Friday is Fernando Torres’s birthday but forget about Chelsea’s Twitter feed celebrating that goal against Barcelona (cue Gary Neville’s “oooooooooooooooohhhhh!” co-commentary) and meet Sheldon Edwards, proprietor of HD Cutz, a “professional barber” and star of this week’s episode of Out of the Blue.
The YouTube show may be the current pick of the 20 Premier League clubs’ offering to fans in their quest to fill the void left by the suspension of football because of coronavirus. Here Twitter is king as the portal to sundry offerings. And Edwards is the ideal engaging character to spend a few minutes with as hair consultant to a plethora of Chelsea players – including Ethan Ampadu, N’Golo Kanté and Ross Barkley, who “keeps it fresh, with two or three [trims] a week” – and who at his Wandsworth premises recites a nice story about Callum Hudson-Odoi and the winger’s father.
Manchester United’s push to keep supporters engaged incorporates a vote on which triumphant FA Cup final will be streamed in full (on Saturday, via the app): 1990, 1994, 1999, or 2016. Manchester City are offering free access to their in-house TV channel for all “Cityzens (members). Aston Villa are asking for nominations for their “greatest ever 5-aside”, while Crystal Palace ask fans to support the Norwood and Brixton foodbank, and also show a three-minute clip of a “great away day” at rivals Charlton, which appears to be a 1-0 win from September 2012. Everton are another club socially conscious during this particularly difficult time. Their Twitter feed is dominated by news of Blue Family, an outreach programme launched with a £50,000 donation that aims to “maintain contact with fans and provide support to some of the most vulnerable”.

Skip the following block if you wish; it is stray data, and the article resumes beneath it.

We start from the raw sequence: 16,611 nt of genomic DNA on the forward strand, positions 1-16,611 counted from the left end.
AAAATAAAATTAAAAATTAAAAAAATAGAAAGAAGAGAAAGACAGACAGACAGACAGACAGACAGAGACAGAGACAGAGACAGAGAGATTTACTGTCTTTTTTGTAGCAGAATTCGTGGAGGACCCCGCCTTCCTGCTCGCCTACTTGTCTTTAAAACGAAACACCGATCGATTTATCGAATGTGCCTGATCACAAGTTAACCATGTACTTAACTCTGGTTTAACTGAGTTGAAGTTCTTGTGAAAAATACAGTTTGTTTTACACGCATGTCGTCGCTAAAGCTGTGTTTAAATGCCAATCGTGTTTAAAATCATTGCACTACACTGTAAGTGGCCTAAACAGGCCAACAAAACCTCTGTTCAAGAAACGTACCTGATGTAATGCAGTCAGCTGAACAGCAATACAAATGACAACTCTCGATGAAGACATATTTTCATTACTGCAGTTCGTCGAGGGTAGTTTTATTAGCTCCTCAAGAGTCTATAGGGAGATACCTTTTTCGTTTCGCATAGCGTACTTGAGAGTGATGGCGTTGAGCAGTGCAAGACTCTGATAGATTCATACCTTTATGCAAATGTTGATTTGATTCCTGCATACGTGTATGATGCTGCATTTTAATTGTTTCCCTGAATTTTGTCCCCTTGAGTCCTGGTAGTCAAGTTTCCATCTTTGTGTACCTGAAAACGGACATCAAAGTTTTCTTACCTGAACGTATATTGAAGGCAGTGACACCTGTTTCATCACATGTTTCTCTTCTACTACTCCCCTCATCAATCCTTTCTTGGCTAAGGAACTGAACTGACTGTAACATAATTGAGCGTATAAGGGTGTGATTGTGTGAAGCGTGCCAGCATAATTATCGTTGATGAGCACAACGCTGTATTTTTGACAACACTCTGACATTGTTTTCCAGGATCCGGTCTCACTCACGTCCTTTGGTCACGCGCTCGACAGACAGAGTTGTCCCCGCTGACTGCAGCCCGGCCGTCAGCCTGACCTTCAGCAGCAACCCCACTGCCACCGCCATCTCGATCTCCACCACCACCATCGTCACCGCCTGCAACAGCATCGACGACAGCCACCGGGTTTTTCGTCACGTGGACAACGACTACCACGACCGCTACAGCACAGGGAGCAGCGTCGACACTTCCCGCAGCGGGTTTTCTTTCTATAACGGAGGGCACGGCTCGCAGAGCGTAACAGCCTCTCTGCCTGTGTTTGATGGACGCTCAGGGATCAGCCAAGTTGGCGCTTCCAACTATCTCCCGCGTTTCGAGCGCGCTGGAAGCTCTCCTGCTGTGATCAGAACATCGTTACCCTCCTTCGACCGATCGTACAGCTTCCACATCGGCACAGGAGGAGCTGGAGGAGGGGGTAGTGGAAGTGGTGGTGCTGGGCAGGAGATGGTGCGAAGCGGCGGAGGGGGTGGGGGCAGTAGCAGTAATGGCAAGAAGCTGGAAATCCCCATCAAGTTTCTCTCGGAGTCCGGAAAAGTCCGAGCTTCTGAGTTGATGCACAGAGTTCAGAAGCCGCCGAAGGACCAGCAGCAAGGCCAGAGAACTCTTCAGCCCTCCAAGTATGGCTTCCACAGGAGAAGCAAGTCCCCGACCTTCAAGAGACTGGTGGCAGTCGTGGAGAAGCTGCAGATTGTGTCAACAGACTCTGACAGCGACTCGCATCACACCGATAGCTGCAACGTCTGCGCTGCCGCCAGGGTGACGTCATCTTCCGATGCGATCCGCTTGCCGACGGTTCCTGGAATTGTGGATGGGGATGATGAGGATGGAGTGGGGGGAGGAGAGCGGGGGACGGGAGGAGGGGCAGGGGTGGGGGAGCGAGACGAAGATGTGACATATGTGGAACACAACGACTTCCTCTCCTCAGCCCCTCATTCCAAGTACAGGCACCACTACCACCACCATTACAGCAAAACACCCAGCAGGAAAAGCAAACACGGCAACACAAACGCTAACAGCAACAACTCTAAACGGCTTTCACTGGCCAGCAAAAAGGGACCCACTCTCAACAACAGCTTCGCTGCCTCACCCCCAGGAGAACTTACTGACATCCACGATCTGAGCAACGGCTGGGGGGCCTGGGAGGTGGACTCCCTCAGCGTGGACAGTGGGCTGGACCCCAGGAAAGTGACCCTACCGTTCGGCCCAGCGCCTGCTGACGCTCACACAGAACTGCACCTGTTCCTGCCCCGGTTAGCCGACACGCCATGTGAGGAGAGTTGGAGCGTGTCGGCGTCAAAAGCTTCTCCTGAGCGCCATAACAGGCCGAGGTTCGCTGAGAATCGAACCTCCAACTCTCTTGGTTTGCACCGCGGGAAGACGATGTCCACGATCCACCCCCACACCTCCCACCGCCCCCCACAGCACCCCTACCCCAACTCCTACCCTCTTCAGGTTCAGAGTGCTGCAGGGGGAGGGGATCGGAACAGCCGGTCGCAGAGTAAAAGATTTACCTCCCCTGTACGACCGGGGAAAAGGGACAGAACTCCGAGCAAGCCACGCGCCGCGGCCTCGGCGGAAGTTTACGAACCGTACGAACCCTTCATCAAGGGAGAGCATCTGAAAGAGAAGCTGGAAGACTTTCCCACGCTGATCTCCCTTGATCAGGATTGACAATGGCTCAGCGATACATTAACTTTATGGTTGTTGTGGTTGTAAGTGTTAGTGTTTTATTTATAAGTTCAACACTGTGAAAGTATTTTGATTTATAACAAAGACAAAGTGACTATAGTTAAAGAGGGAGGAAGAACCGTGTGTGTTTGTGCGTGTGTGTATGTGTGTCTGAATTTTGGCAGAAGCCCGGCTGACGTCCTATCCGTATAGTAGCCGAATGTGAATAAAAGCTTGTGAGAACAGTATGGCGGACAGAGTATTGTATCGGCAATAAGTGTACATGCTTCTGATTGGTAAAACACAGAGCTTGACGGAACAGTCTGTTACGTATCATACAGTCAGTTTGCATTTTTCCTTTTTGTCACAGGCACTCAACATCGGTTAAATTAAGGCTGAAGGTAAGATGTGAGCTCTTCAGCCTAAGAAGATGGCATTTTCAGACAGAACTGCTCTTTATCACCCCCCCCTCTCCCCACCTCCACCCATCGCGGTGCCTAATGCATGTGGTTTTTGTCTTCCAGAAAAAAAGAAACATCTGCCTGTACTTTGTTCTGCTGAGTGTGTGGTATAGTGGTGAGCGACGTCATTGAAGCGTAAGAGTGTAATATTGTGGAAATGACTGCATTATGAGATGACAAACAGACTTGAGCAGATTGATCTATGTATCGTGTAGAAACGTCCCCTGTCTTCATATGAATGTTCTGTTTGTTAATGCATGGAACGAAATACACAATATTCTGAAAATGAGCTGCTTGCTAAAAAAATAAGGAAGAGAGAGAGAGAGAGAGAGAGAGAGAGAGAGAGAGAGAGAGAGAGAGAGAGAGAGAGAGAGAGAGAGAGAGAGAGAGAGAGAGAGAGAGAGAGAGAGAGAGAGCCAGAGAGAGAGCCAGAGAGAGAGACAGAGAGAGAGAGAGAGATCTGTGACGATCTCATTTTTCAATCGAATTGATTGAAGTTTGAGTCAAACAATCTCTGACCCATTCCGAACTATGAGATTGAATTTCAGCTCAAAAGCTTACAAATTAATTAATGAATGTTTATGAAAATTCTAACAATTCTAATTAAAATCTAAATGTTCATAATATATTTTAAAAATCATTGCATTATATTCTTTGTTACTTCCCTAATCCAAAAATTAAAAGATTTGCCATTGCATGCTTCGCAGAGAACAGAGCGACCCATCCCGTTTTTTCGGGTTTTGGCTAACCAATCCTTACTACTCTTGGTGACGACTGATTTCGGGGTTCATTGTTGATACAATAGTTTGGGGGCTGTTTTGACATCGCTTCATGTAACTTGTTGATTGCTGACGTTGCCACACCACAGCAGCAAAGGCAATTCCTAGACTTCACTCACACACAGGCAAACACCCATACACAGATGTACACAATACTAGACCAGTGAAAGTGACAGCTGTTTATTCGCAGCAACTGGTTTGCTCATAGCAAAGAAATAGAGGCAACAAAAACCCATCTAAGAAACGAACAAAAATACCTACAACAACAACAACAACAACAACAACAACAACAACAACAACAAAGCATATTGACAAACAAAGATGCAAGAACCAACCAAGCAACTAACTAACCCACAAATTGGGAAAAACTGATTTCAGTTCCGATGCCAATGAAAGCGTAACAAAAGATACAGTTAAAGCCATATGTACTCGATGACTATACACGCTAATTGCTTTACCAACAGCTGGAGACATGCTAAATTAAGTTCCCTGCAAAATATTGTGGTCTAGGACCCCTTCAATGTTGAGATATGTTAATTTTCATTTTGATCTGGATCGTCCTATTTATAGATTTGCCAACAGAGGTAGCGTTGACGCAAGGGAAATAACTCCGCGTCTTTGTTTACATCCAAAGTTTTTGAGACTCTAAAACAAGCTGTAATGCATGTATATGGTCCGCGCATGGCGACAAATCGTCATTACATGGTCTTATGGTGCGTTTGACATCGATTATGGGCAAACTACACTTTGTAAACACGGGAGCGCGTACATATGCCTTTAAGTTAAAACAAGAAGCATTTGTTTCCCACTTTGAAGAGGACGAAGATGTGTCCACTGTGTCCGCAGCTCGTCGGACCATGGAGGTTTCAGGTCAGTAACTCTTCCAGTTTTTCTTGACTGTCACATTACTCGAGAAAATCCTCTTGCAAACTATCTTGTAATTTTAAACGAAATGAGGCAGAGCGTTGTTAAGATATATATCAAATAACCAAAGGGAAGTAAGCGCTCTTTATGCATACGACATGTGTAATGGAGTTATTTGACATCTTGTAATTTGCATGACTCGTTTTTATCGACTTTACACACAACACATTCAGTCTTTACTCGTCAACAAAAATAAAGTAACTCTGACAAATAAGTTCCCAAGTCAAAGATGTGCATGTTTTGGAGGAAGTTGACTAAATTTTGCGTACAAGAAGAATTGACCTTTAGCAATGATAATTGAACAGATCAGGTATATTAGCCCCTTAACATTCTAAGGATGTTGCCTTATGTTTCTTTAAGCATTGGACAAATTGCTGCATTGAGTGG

The vote-for-something/nostalgia-trip is a staple of content and has many variants, some more inventive than others. From Saturday Burnley will be going “Back To The Fixture” to “relive classic matches from over the years, right here on Twitter”. Leicester’s take is to offer, in conjunction with De Montfort University, “a look back at the life of Emma Clarke”, born in 1875 and who was a “pioneer” of the women’s game. Arsenal have a more belt-and-braces option: a poll of four games of which the winner is to be “watched together next week!”.
Brighton are running “Albion Score galleries”, with images of “our second season at the Amex”, while Liverpool have a “Behind the badge” feature on Neil Edwards, their under-18 goalkeeping coach. Newcastle choose to retweet NewcastleUnitedStatZone’s advert for a look at 1993-94 when Kevin Keegan’s side finished third in the Premier League. Bournemouth have a novel reminder of the need to wash hands for 20 seconds, via a tweet that has “a disallowed goal, a VAR decision and a celebration to help you time it!”
Southampton are in rewind mode with this tweet: “#OnThisDay in 2016, it was a̶ c̶o̶m̶f̶o̶r̶t̶a̶b̶l̶e̶ ̶L̶i̶v̶e̶r̶p̶o̶o̶l̶ ̶w̶i̶n̶ a stunning #SaintsFC comeback against #LFC”. And Tottenham’s entry in these fill-the-void times is one that “we’ve been saving for a rainy day”: a trailer of Dele Alli, Hugo Lloris and Son Heung-min playing foot-golf inside their stadium – “subscribe now and watch when it drops tomorrow [Saturday]”. It proves – surprisingly – comical.
In Sheffield United’s “kit-off” the Blades are at the semi-final stage of a favourite livery vote: “94/95 Home versus 89/91 Away”. Watford wander down memory lane with a retweet of the EFL showing of Nick Wright’s overhead opener against Bolton in 1999, with the caption: “Imagine scoring this in a Play-Off Final!”
West Ham were due at Spurs on Friday night, so fans can relive last year’s 1-0 win there – and there is also a few seconds of a “home workout with the Fabianskis”: goalkeeper Lukasz and child. Wolves are in old-school mode, too, filing regular questionnaires from players answering Shoot magazine-type posers such as: “Least favourite sport?”; “Pre-match music choice”; and “Best player he’s played with”. Rúben Neves is up next.
Finally Norwich tweet an image of a leaflet that can be printed and filled out with name, address and offers of help before being posted “through letterboxes of people who need support”.
It is touching and sobering – reflecting where the world currently is.